“Don’t let your degree get in the way of your education” …

The MOC House!

The MOC House!

Hidden McGill gems, part 2: after cooking with the Midnight Kitchen a few weeks ago and reporting about it on this blog, I want to bring up another great group on campus: the McGill Outdoors Club (MOC). As its name suggests, the Outdoors Club is an all-purpose sports/travel/adventure club which serves as a hub for outdoor activities of all kinds. What’s not to love?

And yet, having known of the MOC for two years, I had, until recently, never done anything with it. Not, mind you, for lack of opportunities: their mailing list, which I’ve been on since I’m at McGill, witnesses emails every day from people proposing trips and offering shared rides for anything from skiing at Mont Tremblant to trekking in up-state New York (or just building snowmen on McGill’s lower fields). I was even an MOC member last year, but no – no trip, no outdoors, no adventure; it was always for “next time”, when I would have fewer things on. But not this time! After one and a half years at McGill, it was time to stop “letting my degree getting into the way of my education” – the MOC’s motto, incidentally. And – *spoiler* – it was fantastic.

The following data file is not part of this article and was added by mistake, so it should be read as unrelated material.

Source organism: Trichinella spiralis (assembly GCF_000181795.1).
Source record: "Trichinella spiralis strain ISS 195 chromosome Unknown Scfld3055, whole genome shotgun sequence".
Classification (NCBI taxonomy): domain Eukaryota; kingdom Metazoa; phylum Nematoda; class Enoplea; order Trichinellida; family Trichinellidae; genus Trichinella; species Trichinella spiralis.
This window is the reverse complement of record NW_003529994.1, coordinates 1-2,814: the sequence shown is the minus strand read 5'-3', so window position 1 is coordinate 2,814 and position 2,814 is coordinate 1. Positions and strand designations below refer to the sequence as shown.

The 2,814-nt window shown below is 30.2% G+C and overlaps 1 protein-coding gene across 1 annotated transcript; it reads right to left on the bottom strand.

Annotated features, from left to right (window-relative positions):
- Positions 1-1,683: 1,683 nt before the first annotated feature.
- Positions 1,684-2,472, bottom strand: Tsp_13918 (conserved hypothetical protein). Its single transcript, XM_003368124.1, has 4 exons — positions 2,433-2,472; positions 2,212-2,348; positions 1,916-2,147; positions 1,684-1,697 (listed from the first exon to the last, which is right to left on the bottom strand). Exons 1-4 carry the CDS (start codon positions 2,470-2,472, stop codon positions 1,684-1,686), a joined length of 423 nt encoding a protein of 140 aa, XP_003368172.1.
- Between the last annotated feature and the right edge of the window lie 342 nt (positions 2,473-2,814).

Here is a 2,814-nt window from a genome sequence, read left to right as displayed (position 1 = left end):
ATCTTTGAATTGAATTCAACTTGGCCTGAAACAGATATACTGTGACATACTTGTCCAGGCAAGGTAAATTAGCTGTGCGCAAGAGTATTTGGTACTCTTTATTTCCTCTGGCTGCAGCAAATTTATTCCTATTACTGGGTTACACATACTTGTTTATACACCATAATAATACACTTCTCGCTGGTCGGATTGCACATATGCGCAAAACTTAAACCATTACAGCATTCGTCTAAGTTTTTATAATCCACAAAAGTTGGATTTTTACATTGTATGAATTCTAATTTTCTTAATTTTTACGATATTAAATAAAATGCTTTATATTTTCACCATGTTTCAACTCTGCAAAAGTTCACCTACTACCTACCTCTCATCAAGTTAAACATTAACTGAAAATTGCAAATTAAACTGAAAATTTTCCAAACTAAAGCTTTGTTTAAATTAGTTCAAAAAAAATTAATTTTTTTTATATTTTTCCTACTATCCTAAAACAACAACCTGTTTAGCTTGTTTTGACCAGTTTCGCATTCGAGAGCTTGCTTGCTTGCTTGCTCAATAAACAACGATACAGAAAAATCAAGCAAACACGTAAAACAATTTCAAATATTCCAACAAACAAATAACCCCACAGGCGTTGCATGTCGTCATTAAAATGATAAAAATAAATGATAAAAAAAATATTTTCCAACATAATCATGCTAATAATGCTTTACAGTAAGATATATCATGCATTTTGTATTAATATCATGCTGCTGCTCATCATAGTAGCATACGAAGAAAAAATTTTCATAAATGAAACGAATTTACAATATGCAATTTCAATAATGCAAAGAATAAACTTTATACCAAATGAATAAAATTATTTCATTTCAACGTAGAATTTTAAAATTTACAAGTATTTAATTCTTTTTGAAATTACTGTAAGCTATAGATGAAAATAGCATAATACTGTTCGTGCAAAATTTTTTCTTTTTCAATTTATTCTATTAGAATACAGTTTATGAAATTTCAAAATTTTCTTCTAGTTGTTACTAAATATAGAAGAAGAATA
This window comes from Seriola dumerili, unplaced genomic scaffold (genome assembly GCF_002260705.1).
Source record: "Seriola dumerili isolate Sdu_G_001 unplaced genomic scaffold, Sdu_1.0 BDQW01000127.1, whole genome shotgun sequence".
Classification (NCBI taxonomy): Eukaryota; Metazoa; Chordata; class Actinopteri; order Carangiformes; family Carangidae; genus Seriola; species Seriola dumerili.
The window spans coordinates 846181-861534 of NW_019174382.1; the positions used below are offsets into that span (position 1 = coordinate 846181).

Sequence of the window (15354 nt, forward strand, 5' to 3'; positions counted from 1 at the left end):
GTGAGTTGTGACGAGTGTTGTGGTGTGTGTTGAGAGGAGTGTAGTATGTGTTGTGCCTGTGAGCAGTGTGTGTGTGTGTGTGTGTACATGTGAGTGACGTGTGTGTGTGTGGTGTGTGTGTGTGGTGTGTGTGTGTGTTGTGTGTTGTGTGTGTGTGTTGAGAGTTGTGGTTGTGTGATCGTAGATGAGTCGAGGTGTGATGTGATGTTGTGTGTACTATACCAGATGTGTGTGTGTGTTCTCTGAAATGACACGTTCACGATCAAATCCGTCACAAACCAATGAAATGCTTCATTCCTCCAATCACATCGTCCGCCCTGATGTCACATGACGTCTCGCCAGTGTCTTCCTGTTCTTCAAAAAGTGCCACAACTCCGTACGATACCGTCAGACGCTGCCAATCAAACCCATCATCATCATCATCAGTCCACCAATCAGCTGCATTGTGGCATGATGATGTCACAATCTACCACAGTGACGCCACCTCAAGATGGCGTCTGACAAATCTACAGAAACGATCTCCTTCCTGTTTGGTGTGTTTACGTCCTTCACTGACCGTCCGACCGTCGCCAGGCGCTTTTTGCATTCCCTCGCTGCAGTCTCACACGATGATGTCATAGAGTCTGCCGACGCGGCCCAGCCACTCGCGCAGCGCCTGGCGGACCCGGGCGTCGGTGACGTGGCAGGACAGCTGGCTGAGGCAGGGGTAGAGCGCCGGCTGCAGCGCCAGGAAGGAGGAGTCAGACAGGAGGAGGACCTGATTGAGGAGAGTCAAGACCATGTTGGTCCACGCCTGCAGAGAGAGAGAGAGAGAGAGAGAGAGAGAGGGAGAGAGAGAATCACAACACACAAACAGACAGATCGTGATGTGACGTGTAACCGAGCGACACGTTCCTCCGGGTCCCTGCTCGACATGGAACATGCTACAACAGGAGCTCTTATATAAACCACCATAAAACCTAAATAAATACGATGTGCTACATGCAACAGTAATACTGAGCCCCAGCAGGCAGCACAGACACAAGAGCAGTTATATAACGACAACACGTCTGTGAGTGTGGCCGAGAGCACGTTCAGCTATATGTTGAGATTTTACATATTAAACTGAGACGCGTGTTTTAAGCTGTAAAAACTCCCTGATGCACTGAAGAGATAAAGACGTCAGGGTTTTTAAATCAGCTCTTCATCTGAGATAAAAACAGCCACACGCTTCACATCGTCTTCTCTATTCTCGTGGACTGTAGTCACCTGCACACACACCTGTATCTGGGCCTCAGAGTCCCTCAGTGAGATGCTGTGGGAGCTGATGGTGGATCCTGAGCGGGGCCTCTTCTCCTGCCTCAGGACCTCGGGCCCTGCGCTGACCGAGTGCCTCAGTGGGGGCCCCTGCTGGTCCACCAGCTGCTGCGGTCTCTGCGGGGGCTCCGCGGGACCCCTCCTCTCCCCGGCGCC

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Working Holiday (hold the holiday)

A marine invertebrate biologist in her natural habitat, the rocky intertidal.
Playa Venado at Veracruz, Panama.
Photo by Maryna Lesoway

Picture this: Reading week. Tropics. Panama.

You’re probably imagining sandy beaches, palm trees, dense forest, a canal. And if this were a regular trip, you would probably be right. But this is a field trip. And while a field trip for me does in fact mean a trip to the beach, it is one that involves wearing long pants and a long shirt, a big hat, dive boots, a cooler full of collecting gear, and being covered in mud. This is the fun part.

Field work also means finding funding to go to the field, stressing over getting permits, organizing equipment, going out with the tide, hoping you get what you are looking for and then spending more time in the lab to process everything than you do collecting it in the first place. This is slightly less fun.

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